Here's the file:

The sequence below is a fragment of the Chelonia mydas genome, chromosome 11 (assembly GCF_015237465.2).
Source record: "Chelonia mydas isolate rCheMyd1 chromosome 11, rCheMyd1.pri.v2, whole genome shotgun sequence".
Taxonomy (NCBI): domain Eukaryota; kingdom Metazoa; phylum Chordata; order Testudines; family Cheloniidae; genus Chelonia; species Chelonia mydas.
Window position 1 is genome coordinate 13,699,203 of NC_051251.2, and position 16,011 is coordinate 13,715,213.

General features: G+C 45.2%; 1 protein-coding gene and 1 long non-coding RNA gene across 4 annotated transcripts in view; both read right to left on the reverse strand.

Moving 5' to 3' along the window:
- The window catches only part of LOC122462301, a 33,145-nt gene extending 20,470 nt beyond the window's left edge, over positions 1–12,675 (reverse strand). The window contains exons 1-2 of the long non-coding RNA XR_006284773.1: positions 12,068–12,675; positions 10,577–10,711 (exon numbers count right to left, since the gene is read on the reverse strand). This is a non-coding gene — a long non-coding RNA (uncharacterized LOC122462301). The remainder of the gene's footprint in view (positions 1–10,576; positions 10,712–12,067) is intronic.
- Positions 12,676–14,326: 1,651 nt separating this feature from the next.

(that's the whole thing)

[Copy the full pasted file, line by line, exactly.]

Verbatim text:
The sequence below is a fragment of the Chelonia mydas genome, chromosome 11 (assembly GCF_015237465.2).
Source record: "Chelonia mydas isolate rCheMyd1 chromosome 11, rCheMyd1.pri.v2, whole genome shotgun sequence".
Taxonomy (NCBI): domain Eukaryota; kingdom Metazoa; phylum Chordata; order Testudines; family Cheloniidae; genus Chelonia; species Chelonia mydas.
Window position 1 is genome coordinate 13,699,203 of NC_051251.2, and position 16,011 is coordinate 13,715,213.

General features: G+C 45.2%; 1 protein-coding gene and 1 long non-coding RNA gene across 4 annotated transcripts in view; both read right to left on the reverse strand.

Moving 5' to 3' along the window:
- The window catches only part of LOC122462301, a 33,145-nt gene extending 20,470 nt beyond the window's left edge, over positions 1–12,675 (reverse strand). The window contains exons 1-2 of the long non-coding RNA XR_006284773.1: positions 12,068–12,675; positions 10,577–10,711 (exon numbers count right to left, since the gene is read on the reverse strand). This is a non-coding gene — a long non-coding RNA (uncharacterized LOC122462301). The remainder of the gene's footprint in view (positions 1–10,576; positions 10,712–12,067) is intronic.
- Positions 12,676–14,326: 1,651 nt separating this feature from the next.